For as long as we have records, humans have been fascinated by love. It is always described as this mystical, out-of-body experience that no one can really explain. However, love could be easily summarized into a combination of different neurobiological processes. So, in this video, let’s dive deeper into the neuroscience of love!
Meet Laura. She has just found someone she finds attractive. We can probably all imagine how she is feeling right now. But what is happening inside her brain? Since seeing this guy, Laura’s brain has started to secrete oxytocin. This hormone is thought to be involved in attachment. Interestingly, oxytocin can act in the amygdala, a subcortical structure important for processing emotions, especially fear. Thus, oxytocin can block the fear center in our brains. That lowers our inhibitions, making Laura feel brave enough to approach the guy, Mathew.
Apart from secreting oxytocin, now both of them are also releasing dopamine. Dopamine is the neurotransmitter of reward and reinforcement. That is why staying close to the object of attraction feels good. The longer we stay with them, and the more we touch them, the more oxytocin and dopamine will get released. Oxytocin in particular will reach its highest levels during orgasm.
Interestingly, these neurotransmitters increase plasticity in the brain, especially in areas for learning and memory. This means that in the first stages of love and attraction our brain is particularly prepared to memorize everything we need to know about this person.
If the couple continues to see each other, these two neurotransmitters will make Laura and Mathew want to spend more time together, as dopamine makes it more rewarding and oxytocin makes them feel euphoric and relaxed. That is also why boring activities will seem fun if they are together.
Additionally, oxytocin will continue to interact with the amygdala, decreasing fear and inhibitions. At this point, red flags might be harder to spot. So now you know why they say that love is blind.
Another relevant neurochemical is serotonin. Its levels considerably decrease in the beginning of a relationship. Drops in serotonin levels are also associated with depression and obsessive-compulsive disorder. This has led some researchers to suggest that it might be behind the obsessive behaviors early on in relationships. So next time you find yourself checking your new partner in social media or continuously thinking of them, you can blame serotonin.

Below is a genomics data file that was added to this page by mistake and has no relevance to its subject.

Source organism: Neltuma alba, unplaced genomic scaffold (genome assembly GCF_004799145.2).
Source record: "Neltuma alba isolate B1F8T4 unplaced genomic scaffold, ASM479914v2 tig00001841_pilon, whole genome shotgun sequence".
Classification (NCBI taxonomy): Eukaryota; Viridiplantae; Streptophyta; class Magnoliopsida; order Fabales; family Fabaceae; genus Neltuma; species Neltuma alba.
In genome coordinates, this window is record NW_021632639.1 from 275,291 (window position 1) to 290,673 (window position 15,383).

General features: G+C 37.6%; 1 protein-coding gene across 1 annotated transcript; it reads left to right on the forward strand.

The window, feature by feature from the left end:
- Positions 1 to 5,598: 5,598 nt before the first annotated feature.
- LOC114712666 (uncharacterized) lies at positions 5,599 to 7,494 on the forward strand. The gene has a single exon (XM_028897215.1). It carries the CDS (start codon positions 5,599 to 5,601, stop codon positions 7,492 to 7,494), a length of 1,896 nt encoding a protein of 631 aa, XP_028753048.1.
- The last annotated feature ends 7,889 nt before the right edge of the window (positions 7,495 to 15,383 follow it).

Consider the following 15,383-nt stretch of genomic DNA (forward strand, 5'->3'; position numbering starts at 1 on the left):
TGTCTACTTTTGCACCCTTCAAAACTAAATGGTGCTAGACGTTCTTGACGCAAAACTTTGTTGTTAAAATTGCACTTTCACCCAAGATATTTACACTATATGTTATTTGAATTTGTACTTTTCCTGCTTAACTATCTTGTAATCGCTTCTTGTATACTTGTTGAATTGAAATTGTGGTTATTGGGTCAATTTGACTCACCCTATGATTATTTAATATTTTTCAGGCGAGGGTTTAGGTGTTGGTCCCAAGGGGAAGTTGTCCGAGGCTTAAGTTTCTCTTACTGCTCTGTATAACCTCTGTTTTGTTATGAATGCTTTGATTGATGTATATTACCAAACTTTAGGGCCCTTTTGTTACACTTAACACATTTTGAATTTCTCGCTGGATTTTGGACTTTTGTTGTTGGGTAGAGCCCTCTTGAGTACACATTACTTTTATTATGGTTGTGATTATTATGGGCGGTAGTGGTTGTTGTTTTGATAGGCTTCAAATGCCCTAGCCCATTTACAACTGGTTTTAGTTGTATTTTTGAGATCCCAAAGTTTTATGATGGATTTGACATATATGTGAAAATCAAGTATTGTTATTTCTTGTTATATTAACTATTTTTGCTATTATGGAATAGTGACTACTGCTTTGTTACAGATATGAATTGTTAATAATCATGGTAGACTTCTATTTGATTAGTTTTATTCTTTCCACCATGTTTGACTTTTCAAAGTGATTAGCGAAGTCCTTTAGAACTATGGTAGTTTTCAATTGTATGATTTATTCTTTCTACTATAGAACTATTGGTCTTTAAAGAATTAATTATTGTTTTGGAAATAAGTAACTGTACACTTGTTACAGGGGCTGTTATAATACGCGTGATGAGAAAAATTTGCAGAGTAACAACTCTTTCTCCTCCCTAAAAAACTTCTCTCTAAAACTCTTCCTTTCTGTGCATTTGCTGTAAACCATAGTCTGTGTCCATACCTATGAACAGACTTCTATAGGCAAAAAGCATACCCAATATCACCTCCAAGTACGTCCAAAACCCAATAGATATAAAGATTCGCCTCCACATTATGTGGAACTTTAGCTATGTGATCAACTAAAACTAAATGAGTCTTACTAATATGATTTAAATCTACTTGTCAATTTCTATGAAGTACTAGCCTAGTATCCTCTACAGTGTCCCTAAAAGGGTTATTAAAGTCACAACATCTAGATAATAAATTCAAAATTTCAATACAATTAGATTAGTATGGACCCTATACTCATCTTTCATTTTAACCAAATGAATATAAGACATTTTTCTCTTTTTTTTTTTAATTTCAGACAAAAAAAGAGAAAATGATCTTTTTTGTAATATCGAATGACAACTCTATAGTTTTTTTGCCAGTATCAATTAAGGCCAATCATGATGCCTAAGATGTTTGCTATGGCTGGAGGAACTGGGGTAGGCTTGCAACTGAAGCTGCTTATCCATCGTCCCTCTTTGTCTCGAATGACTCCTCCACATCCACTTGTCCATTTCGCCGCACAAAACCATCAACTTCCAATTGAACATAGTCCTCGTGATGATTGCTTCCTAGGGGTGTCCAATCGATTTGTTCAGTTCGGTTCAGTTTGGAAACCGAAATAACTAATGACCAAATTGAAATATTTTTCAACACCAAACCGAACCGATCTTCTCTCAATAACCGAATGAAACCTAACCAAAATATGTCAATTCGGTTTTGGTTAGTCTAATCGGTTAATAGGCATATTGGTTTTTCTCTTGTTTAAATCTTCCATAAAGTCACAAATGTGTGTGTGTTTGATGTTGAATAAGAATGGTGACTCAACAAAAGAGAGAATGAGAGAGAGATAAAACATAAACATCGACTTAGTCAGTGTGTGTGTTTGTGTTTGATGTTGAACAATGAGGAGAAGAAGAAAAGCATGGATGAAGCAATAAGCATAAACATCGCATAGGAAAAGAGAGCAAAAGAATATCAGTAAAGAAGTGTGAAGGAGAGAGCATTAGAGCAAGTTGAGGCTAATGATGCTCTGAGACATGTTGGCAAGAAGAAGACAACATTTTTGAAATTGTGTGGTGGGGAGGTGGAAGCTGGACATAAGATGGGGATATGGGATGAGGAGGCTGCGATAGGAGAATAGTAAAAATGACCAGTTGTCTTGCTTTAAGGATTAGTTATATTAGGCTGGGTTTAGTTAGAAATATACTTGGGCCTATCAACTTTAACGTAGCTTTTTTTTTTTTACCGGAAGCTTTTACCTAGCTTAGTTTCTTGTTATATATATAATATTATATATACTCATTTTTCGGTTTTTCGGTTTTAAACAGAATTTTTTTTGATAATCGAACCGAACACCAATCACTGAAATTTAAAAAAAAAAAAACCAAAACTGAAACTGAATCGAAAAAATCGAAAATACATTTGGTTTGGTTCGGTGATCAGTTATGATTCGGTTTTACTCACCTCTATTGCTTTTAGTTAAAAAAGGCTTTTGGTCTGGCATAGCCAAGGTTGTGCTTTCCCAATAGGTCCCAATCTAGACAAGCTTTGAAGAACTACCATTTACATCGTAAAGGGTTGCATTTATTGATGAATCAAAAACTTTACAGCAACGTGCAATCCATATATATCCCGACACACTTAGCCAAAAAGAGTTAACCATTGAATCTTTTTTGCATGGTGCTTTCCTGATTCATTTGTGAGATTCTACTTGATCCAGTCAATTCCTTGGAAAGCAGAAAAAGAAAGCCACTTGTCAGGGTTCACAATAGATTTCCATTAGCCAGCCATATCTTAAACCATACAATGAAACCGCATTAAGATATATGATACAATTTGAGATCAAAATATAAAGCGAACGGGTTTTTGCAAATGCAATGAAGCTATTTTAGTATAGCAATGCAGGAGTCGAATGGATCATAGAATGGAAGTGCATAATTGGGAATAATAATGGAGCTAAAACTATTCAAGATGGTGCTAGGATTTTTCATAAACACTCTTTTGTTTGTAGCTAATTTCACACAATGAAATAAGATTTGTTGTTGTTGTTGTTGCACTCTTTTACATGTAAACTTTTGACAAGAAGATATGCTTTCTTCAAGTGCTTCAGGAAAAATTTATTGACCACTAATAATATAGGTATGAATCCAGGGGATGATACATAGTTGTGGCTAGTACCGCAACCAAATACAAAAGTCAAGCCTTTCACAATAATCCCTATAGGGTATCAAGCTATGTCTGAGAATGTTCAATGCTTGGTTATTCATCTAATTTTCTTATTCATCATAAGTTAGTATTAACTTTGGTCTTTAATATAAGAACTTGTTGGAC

So far, we have discussed three neurochemicals that are crucial for the development of love and attraction over the first few weeks and even months. However, these neurotransmitters are not enough long-term. That is when beta-endorphin comes in. This neurochemical is the natural brain's opiate and is released when laughing, singing, or doing exercise. It seems to be involved in all long-term non-sexual relationships. Thus, it mediates attachment between friends and family as well as long-term romantic partners. As any opiate drug, it is also very addictive and can produce intense feelings of craving and withdrawal. Therefore, when the effects of the other neurotransmitters start to go down, Laura and Mathew can rely on beta-endorphin to maintain the relationship. It will make them crave each other’s company when they are apart.
Of course, this is only a simplified explanation, since love is a complex construct that is not fully understood yet. It is also important to note that the research has mostly been carried out with heteronormative couples, so there is not much known about other possibilities. What we do know is that our brain is fully responsible for that fuzzy feeling and all the stupid stuff we do in the beginning of a relationship. So next time you say to someone, “I love you with my whole heart,” maybe you should say, “I love you with my whole brain and all of the neurotransmitters!”